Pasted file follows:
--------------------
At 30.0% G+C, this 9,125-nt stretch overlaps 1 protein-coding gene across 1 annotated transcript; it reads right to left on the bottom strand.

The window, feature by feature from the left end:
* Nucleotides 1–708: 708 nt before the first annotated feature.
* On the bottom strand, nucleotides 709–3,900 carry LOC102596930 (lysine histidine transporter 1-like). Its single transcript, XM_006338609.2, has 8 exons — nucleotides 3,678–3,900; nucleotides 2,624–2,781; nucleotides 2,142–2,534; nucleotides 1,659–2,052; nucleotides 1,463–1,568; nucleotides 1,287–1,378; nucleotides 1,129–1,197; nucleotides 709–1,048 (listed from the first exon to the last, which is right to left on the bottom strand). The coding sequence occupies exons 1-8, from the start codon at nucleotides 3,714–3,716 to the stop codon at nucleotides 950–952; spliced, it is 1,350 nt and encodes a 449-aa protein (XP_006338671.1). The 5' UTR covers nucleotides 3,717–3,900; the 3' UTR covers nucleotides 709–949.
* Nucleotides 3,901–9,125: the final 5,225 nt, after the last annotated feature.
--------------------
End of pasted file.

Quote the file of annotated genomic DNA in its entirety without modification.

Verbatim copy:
At 30.0% G+C, this 9,125-nt stretch overlaps 1 protein-coding gene across 1 annotated transcript; it reads right to left on the bottom strand.

The window, feature by feature from the left end:
* Nucleotides 1–708: 708 nt before the first annotated feature.
* On the bottom strand, nucleotides 709–3,900 carry LOC102596930 (lysine histidine transporter 1-like). Its single transcript, XM_006338609.2, has 8 exons — nucleotides 3,678–3,900; nucleotides 2,624–2,781; nucleotides 2,142–2,534; nucleotides 1,659–2,052; nucleotides 1,463–1,568; nucleotides 1,287–1,378; nucleotides 1,129–1,197; nucleotides 709–1,048 (listed from the first exon to the last, which is right to left on the bottom strand). The coding sequence occupies exons 1-8, from the start codon at nucleotides 3,714–3,716 to the stop codon at nucleotides 950–952; spliced, it is 1,350 nt and encodes a 449-aa protein (XP_006338671.1). The 5' UTR covers nucleotides 3,717–3,900; the 3' UTR covers nucleotides 709–949.
* Nucleotides 3,901–9,125: the final 5,225 nt, after the last annotated feature.